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Tutt Library Research Guides

 

HY200 Colorado and Its Histories: About Primary Sources

Google Scholar

Google Scholar can be used to find primary sources. Click on the arrow to the right of the search box to open the Advanced Scholar Search window.

USA.Gov

U.S. History Primary Sources

National History Day Research Central (Recommended Resources)

Evaluating Primary Sources

Five Criteria for Evaluating Web Pages from Cornell University offers an excellent guide for evaluating primary sources. 

Citing Primary Sources

The following sites offer guides to citing primary sources in the Chicago style:

Library of Congress

University of Wisconsin-Milwaukee

Citation at a Glance: Primary Source from a Web Site (Diana Hacker)

What is a Primary Source?

From Yale University

"Primary sources provide first-hand testimony or direct evidence concerning a topic under investigation. They are created by witnesses or recorders who experienced the events or conditions being documented. Often these sources are created at the time when the events or conditions are occurring, but primary sources can also include autobiographies, memoirs, and oral histories recorded later. Primary sources are characterized by their content, regardless of whether they are available in original format, in microfilm/microfiche, in digital format, or in published format."      

 

Video produced by the University of California, San Diego's Social Sciences & Humanities Library.

KNOW Your Sources...

Primary Sources

A primary source is a piece of information about a historical event or period in which the creator of the source was an actual participant in or a contemporary of a historical moment. The purpose of primary sources is to capture the words, the thoughts and the intentions of the past. Primary sources help you to interpret what happened and why it happened.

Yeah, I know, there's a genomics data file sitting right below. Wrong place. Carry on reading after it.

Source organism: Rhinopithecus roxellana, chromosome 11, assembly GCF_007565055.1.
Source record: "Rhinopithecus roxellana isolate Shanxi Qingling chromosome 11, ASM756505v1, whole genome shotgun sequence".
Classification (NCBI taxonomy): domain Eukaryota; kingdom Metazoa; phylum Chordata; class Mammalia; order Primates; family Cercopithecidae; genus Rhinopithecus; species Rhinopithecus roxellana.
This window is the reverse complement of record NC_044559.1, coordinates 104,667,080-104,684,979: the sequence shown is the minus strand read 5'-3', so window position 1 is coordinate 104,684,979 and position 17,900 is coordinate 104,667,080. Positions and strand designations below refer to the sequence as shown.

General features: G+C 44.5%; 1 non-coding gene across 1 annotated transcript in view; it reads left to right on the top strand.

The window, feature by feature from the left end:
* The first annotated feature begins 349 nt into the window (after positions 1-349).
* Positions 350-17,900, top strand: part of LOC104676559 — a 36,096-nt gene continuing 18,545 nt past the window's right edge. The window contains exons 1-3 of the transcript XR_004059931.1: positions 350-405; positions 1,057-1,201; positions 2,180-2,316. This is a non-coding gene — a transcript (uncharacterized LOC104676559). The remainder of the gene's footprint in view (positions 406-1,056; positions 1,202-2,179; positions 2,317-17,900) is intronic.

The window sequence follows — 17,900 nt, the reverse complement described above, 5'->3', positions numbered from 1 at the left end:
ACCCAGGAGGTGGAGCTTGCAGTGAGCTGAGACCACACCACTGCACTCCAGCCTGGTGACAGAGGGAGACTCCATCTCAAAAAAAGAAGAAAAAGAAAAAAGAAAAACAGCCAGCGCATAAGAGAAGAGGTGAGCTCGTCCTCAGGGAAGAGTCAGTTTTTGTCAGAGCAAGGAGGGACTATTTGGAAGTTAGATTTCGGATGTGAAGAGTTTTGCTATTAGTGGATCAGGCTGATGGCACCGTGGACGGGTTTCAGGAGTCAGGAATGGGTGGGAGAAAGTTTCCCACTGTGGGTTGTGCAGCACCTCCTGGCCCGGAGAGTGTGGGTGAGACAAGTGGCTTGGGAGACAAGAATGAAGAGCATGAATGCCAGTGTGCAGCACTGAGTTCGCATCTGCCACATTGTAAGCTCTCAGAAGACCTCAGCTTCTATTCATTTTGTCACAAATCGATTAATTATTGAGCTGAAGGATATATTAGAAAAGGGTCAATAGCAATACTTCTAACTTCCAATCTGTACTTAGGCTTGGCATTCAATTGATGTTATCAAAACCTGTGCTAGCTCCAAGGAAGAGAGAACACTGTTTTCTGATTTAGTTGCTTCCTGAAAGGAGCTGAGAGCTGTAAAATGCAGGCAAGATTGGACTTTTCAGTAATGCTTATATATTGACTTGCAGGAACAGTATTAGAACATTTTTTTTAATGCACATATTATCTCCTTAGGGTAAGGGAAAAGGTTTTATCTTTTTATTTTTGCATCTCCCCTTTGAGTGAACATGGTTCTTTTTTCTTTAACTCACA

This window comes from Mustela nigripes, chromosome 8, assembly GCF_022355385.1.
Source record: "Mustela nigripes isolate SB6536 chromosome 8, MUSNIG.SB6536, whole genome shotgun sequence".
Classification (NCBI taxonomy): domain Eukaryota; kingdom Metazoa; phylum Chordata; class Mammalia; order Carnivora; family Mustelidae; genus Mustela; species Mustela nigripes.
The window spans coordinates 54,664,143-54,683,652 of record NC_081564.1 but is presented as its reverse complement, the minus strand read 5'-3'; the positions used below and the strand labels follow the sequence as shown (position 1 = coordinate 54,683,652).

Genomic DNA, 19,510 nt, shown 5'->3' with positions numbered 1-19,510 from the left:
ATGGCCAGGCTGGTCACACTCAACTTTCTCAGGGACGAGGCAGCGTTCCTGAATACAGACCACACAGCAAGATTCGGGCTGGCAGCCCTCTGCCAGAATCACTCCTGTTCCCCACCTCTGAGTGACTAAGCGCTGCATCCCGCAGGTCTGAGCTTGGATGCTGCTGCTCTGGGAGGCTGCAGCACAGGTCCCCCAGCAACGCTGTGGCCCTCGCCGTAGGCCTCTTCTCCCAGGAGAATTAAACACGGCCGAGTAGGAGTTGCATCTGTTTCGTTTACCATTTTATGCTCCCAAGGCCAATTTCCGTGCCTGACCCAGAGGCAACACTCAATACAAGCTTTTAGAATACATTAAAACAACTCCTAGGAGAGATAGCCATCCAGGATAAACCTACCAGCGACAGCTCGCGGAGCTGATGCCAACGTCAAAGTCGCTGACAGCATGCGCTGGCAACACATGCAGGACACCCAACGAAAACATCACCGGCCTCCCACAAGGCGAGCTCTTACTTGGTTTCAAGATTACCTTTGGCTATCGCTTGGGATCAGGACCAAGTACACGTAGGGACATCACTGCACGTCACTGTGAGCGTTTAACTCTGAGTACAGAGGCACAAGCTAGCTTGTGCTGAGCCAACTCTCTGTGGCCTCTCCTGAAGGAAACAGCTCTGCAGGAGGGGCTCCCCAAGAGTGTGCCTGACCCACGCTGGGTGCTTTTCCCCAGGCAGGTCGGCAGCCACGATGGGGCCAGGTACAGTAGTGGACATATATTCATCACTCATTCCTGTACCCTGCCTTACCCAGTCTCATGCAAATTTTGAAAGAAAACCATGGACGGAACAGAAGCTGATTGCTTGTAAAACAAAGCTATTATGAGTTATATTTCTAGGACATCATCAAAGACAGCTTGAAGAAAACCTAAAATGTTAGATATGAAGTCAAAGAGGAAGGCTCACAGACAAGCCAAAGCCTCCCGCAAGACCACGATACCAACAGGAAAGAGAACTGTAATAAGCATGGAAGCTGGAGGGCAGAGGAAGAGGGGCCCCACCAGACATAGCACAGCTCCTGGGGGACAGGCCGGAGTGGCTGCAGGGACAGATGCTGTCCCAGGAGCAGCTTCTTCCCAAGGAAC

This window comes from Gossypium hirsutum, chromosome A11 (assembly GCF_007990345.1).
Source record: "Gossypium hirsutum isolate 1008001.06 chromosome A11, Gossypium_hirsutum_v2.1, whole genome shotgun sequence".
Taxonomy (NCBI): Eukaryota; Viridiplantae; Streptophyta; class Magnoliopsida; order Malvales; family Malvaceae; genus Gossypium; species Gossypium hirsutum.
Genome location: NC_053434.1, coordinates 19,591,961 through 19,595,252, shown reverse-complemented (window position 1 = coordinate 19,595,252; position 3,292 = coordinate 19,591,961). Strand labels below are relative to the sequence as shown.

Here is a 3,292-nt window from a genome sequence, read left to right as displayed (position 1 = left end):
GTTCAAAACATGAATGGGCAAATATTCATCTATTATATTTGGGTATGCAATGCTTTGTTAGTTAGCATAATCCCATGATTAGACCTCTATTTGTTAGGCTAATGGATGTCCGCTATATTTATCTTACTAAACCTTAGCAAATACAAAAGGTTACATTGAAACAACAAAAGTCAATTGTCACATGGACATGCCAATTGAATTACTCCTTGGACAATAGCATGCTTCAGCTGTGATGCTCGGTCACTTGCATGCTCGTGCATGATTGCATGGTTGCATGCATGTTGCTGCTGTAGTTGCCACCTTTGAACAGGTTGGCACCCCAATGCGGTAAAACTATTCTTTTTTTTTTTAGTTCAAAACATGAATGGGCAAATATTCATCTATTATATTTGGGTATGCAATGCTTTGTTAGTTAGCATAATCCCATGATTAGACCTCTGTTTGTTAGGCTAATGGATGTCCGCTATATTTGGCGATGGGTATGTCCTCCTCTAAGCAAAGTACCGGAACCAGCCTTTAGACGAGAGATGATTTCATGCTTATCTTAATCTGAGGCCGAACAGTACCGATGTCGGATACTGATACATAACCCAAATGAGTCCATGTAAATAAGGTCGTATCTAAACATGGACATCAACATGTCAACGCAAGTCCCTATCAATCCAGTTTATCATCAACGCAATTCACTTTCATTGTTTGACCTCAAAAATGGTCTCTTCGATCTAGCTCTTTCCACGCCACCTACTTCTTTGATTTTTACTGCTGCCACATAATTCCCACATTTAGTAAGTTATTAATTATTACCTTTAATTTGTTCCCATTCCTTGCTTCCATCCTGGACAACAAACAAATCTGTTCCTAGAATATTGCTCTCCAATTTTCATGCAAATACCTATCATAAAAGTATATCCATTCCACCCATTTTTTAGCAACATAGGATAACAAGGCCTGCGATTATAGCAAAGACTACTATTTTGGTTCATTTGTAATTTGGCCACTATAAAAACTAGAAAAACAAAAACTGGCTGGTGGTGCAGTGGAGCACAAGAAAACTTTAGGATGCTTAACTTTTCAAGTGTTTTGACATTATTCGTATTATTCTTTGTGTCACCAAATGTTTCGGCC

Examples of primary sources include documents, artifacts, historic sites, songs, or other written and tangible items created during the historical period you are studying.

Secondary Sources

A secondary source is a source that was not created first-hand by someone who participated in the historical era. Secondary sources are usually created by historians, but based on the historian's reading of primary sources. Secondary sources are usually written decades, if not centuries, after the event occurred by people who did not live through or participate in the event or issue. The purpose of a secondary source is to help build the story of your research from multiple perspectives and to give your research historical context.

An example of a secondary source is Battle Cry of Freedom: The Civil War Era by James M. McPherson, published in 1988. They are a great starting point in helping you see the big picture. Understanding the context of your topic will help you make sense of the primary sources that you find.

The primary and secondary sources McPherson used are listed in the bibliography. Another researcher might consult these same primary sources and reach a different conclusion.

Tertiary Sources

Tertiary sources are based on a collection of primary and secondary sources and may or may not be written by an expert. Tertiary sources should never appear in your bibliography but are only used as exploratory sources, to give you ideas about what to research. Wikipedia is not a reliable source and should not be utilized or appear in your bibliography.

Examples are dictionaries, encyclopedias, fact books, and guidebooks.

Content © 2009 National History Day

More About Primary Sources

World War I Posters in Special Collecions

Examples of primary sources include:

  • Artifacts
  • Autobiographies
  • Capitivity Narratives
  • Correspondence
  • Court proceedings
  • Diaries
  • Government records
  • Letters
  • Magazines
  • Maps
  • Memoirs
  • Newspapers
  • Oral Histories
  • Pamphlets
  • Papers
  • Personal Narratives
  • Photographs
  • Records
  • Songs
  • Speeches

    Learn More About Primary Sources

    Primary Sources at Yale defines and explains the importance of primary sources along with a series of questions for evaluating documents.

    Use a Secondary Source to Find a Primary Source

    A bibliography from a good secondary source is a fast, easy way to find primary sources.

    Tutt Library, Colorado College      Research Help Desk: 719-389-6662, Texting: 719-387-5441, E-mail: tuttref@ColoradoCollege.edu